Imitation learning seeks to circumvent the difficulty in designing proper reward functions for training agents by utilizing expert behavior. With environments modeled as Markov Decision Processes (MDP), most of the existing imitation algorithms are contingent on the availability of expert demonstrations in the same MDP as the one in which a new imitation policy is to be learned. In this paper, we study the problem of how to imitate tasks when there exists discrepancies between the expert and agent MDP. These discrepancies across domains could include differing dynamics, viewpoint or morphology; we present a novel framework to learn correspondences across such domains. Importantly, in contrast to prior works, we use unpaired and unaligned trajectories containing only states in the expert domain, to learn this correspondence. We utilize a cycle-consistency constraint on both the state space and a domain agnostic latent space to do this. In addition, we enforce consistency on the temporal position of states via a normalized position estimator function, to align the trajectories across the two domains. Once this correspondence is found, we can directly transfer the demonstrations on one domain to the other and use it for imitation. Experiments across a wide-variety of challenging domains demonstrate the efficacy of our approach.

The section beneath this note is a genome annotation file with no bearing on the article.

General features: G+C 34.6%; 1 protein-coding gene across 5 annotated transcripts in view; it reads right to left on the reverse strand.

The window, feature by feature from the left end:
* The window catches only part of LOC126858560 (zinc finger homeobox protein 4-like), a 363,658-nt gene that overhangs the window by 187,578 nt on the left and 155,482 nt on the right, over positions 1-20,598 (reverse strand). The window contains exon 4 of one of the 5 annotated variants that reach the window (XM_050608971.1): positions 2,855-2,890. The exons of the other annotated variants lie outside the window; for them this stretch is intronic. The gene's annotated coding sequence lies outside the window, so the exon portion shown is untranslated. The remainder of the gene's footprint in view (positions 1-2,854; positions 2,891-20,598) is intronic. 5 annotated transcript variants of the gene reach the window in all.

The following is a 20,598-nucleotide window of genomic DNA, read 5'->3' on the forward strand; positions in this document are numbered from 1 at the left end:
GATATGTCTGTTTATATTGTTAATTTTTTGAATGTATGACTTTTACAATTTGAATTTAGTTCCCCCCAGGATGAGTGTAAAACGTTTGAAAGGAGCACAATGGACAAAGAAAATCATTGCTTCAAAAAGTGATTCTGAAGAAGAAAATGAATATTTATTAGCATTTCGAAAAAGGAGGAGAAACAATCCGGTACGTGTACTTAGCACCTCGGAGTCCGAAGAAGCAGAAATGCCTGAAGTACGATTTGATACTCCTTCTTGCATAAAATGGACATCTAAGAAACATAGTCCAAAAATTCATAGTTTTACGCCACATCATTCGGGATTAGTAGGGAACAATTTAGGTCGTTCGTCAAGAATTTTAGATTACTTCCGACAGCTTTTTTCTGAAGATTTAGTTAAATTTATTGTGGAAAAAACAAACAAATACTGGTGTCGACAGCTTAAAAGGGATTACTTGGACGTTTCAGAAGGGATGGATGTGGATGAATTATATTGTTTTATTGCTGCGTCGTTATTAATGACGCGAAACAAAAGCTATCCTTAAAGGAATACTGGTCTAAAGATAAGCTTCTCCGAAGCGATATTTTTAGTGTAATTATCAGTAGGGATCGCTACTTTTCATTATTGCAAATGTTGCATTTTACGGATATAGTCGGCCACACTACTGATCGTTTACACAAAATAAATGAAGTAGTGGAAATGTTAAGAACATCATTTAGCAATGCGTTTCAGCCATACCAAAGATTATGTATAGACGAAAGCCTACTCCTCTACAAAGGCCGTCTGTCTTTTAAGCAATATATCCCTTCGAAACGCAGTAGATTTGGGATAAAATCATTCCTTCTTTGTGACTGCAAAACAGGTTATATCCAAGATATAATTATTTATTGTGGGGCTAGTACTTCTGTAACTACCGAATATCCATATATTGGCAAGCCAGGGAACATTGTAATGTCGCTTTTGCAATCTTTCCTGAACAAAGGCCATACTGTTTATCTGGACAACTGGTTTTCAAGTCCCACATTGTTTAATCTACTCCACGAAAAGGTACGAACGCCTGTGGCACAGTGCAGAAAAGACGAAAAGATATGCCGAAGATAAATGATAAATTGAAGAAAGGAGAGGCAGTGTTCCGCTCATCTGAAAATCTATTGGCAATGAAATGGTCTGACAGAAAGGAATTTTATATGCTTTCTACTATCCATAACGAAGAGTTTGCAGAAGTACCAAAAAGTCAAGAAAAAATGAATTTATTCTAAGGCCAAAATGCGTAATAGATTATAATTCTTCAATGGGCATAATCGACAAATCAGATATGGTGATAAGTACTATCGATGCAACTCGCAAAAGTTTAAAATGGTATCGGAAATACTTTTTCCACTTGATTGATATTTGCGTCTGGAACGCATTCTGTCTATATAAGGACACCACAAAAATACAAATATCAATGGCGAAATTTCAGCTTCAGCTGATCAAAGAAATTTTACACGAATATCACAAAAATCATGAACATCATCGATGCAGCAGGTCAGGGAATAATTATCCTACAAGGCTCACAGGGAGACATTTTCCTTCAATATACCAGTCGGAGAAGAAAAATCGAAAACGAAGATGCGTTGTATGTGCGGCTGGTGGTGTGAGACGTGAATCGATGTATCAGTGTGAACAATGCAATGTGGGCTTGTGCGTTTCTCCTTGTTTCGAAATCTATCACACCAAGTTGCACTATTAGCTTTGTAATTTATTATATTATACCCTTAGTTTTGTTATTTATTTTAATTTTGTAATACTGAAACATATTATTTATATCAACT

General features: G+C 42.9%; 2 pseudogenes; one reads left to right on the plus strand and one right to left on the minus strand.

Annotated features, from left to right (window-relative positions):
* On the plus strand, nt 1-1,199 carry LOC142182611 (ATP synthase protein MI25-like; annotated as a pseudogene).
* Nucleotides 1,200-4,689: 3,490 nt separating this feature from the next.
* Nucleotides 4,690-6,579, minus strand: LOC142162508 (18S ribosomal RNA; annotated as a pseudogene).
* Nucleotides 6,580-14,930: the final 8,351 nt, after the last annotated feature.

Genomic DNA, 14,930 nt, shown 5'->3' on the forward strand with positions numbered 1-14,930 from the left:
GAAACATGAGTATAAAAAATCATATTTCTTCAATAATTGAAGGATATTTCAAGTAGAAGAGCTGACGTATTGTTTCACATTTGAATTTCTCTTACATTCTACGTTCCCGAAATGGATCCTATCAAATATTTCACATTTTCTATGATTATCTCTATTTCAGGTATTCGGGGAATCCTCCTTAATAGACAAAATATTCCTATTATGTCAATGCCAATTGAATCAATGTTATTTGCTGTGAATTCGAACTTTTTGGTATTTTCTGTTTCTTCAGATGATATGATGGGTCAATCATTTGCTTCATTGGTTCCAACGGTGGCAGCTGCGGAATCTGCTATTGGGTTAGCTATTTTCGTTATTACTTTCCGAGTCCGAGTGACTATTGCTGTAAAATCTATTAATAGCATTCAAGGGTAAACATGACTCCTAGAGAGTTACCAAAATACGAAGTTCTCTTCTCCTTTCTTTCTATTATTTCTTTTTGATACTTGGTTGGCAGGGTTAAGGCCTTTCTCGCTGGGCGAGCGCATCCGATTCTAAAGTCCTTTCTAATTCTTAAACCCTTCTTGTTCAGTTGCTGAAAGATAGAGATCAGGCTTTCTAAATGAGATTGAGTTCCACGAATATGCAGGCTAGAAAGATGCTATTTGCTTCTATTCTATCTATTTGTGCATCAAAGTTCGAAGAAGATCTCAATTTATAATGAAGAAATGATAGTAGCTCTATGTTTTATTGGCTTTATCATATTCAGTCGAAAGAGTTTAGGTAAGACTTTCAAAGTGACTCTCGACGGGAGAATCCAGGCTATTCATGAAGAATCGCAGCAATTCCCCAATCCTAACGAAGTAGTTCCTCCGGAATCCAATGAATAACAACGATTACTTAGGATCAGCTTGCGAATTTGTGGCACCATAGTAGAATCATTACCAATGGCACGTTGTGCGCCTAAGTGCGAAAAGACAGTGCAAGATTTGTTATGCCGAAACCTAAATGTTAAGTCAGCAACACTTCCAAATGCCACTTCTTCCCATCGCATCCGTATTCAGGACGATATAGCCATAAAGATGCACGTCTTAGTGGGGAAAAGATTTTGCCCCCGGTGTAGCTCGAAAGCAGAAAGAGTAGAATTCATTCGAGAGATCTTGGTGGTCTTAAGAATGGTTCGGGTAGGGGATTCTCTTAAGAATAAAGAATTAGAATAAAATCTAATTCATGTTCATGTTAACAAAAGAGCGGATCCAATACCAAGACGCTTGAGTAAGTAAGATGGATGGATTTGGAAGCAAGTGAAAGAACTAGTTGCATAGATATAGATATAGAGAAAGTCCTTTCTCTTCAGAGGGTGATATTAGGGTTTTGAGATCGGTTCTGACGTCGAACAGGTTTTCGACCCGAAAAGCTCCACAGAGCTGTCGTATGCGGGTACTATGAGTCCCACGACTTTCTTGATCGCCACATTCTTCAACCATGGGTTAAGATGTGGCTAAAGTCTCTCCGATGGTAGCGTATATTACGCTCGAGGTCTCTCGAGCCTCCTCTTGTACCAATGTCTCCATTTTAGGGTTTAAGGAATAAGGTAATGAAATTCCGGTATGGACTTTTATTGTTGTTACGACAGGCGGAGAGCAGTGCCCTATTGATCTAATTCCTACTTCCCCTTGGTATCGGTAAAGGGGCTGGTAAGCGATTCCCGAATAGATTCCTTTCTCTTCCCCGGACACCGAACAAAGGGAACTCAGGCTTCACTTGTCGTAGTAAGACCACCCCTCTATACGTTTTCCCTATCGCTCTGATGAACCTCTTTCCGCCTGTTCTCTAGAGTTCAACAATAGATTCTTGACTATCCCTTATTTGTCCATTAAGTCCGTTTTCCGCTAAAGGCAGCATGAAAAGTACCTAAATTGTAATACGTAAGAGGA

Videos demonstrating learned policies in 3 morphologically mismatched tasks. For each video, expert is shown on the left and the learned policy on the right.
This work was partially supported by Mitsubishi Electric Research Labs and National Institute of Food and Agriculture Award No: 2021-67022-33453 through the National Robotics Initiative.